8:25 pm CET
After last night's festivities wore me out, I figured I'd be tired enough to sleep until mid-morning.
No such luck.
I woke up at 8:00, as usual, and--since I couldn't get back to sleep--decided to lie in bed and read. At 10:00 I went downstairs to the ground floor to meet the rest of the group for our day of Hungarian cooking. Niki, her friend Heni (I have no idea if I spelled that correctly), and our soon-to-be professor, Gabor, had arrived and were giving us tasks around the kitchen. Over the five hours of preparation and cooking, I peeled, chopped, and mashed potatoes, arranged ingredients, and carved an enormous slab of beef. I don't think "enormous" even begins to describe how huge this chunk of meat was. Regardless, I put my mad cutting skills to good use and finished what needed to be done.
We made several home-style Hungarian foods: we had paprikás krumpli (a stew-like dish with potatoes, onions, eggs, sausage, paprika, and a healthy layer of sour cream), a couple different types of sausage, and pörkölt (a beef stew that is similar to gulyásleves, served over pasta). We also had lots of bread, wine, and cheese being passed around the table, along with two water bottles filled with pálinka. Let me just tell you now: pálinka is deadly. Very, very deadly. It's this brandy made from peaches, plums, and pears, and it has an alcohol content of 53% by volume. Pálinka, according to Gabor, is very popular in the countryside, and he said that members of the older generations take a swig of it every morning to help get them started for the day. This particular pálinka was made by Niki's father (which is illegal, so I jokingly called it moonshine) and, though I cannot rightfully judge since this was my first exposure to the drink, I don't think it gets much stronger than that. It burns all the way down and the warmth spreads across the chest. I've never had anything like it; if winters are as bad as I've heard they are, I suppose I can understand why it's so popular. After dinner, part of the group made crêpes for dessert, some filled with cottage cheese, some with nutella or cocao, and others with homemade jams that Niki's mother had made. They, too, were delicious beyond compare, and merely added to our already gigantic food babies.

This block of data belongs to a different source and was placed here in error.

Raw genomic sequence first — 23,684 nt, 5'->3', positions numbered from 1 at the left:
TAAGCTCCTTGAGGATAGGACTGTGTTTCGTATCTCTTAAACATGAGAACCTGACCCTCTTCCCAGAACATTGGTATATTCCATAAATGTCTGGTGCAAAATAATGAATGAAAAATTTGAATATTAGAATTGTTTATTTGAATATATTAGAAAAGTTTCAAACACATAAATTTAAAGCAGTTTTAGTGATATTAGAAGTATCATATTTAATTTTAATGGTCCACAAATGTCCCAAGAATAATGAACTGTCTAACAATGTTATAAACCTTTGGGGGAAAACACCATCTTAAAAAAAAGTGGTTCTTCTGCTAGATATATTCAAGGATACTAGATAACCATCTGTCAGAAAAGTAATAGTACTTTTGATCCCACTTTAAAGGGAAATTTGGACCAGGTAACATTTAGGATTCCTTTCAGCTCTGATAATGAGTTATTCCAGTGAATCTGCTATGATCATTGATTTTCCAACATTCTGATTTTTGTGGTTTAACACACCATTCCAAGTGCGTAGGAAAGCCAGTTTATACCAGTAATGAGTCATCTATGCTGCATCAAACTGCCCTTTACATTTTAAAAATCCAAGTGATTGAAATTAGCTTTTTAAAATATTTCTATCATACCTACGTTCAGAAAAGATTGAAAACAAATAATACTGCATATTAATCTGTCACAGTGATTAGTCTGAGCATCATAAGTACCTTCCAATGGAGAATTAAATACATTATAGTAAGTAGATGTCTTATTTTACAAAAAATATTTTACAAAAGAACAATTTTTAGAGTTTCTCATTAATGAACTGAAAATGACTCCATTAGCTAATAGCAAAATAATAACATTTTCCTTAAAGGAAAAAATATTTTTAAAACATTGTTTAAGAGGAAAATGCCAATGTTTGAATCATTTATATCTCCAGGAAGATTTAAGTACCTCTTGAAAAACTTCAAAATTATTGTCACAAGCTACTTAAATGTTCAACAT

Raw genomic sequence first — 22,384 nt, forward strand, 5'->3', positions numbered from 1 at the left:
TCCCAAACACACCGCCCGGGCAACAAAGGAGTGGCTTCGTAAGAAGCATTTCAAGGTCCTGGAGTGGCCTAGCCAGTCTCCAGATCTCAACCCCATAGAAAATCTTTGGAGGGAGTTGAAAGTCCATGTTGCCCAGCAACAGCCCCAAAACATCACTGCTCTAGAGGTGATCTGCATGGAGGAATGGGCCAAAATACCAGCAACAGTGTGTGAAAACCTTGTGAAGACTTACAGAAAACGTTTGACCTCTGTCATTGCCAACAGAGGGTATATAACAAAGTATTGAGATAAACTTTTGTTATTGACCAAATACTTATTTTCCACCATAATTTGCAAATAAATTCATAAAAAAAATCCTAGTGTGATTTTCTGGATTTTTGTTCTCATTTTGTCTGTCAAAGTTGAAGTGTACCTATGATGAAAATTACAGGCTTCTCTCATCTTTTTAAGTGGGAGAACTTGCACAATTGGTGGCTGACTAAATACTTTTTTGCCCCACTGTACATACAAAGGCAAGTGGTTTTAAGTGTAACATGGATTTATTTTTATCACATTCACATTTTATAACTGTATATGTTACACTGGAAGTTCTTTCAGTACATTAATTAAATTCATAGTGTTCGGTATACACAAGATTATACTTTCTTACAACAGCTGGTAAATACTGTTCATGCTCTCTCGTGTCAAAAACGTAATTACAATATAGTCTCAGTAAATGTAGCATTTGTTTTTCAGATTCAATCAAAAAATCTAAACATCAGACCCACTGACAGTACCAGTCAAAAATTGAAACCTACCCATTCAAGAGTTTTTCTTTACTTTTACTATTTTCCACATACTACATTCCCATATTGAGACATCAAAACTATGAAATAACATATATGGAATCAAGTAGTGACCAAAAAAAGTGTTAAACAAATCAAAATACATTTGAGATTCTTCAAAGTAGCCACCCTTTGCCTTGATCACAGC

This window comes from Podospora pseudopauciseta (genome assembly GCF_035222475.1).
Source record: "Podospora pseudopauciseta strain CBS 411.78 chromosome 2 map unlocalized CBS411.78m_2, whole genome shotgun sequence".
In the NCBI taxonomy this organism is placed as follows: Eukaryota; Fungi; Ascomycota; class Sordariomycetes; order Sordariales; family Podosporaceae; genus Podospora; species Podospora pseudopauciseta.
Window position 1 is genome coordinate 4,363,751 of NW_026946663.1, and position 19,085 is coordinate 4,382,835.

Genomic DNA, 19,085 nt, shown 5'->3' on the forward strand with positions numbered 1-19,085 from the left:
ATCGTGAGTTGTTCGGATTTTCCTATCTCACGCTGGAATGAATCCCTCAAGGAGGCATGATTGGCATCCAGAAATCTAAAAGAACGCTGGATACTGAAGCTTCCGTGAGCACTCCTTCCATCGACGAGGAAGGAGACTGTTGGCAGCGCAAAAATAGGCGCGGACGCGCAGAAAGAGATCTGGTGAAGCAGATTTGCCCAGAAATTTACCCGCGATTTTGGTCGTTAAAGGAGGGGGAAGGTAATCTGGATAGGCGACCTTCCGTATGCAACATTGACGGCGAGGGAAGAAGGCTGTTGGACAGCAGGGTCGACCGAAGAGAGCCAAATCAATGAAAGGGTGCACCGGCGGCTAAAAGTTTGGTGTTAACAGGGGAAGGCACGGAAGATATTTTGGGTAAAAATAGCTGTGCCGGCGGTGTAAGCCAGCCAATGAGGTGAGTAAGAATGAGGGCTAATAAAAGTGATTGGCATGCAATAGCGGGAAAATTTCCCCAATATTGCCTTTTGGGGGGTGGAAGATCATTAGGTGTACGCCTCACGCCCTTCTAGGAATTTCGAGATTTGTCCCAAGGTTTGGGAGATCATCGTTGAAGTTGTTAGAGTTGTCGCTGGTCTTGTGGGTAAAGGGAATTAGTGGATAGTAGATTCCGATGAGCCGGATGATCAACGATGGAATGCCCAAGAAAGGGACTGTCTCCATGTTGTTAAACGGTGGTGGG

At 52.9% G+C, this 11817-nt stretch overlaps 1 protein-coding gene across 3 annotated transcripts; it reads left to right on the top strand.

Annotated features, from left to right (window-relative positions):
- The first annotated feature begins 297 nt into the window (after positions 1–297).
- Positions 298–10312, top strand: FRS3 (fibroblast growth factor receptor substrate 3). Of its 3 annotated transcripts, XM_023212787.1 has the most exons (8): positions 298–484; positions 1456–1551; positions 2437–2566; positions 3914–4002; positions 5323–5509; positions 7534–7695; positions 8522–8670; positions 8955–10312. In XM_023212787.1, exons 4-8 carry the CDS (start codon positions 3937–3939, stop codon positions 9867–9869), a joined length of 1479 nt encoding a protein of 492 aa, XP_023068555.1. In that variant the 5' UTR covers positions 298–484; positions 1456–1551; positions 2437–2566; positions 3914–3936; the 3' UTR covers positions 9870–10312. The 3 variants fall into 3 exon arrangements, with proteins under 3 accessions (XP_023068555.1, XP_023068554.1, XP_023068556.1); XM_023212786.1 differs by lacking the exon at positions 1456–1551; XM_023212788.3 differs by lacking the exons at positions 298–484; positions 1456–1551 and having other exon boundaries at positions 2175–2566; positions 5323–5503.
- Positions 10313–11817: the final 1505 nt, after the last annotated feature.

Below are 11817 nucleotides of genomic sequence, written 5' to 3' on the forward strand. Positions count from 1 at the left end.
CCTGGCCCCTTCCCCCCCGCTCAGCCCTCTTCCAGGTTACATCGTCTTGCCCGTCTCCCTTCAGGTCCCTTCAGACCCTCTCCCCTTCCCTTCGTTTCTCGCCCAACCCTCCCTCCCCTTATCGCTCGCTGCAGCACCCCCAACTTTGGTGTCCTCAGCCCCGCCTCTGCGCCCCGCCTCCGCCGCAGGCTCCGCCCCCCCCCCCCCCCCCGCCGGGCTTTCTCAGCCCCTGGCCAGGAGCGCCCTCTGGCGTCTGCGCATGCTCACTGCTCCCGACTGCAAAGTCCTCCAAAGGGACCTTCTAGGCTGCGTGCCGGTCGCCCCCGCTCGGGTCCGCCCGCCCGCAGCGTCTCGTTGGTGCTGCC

The entire day was spent together in the kitchen and dining room, and I'm fairly certain that we all had a great time. The food was fantastic, and we're pretty sure that tonight's meal was one of the best we'll be having during our stay here. Since our Hungarian friends cooked traditional food for us, we promised that we would cook a traditional American Thanksgiving dinner for them.
I guess the pressure's on.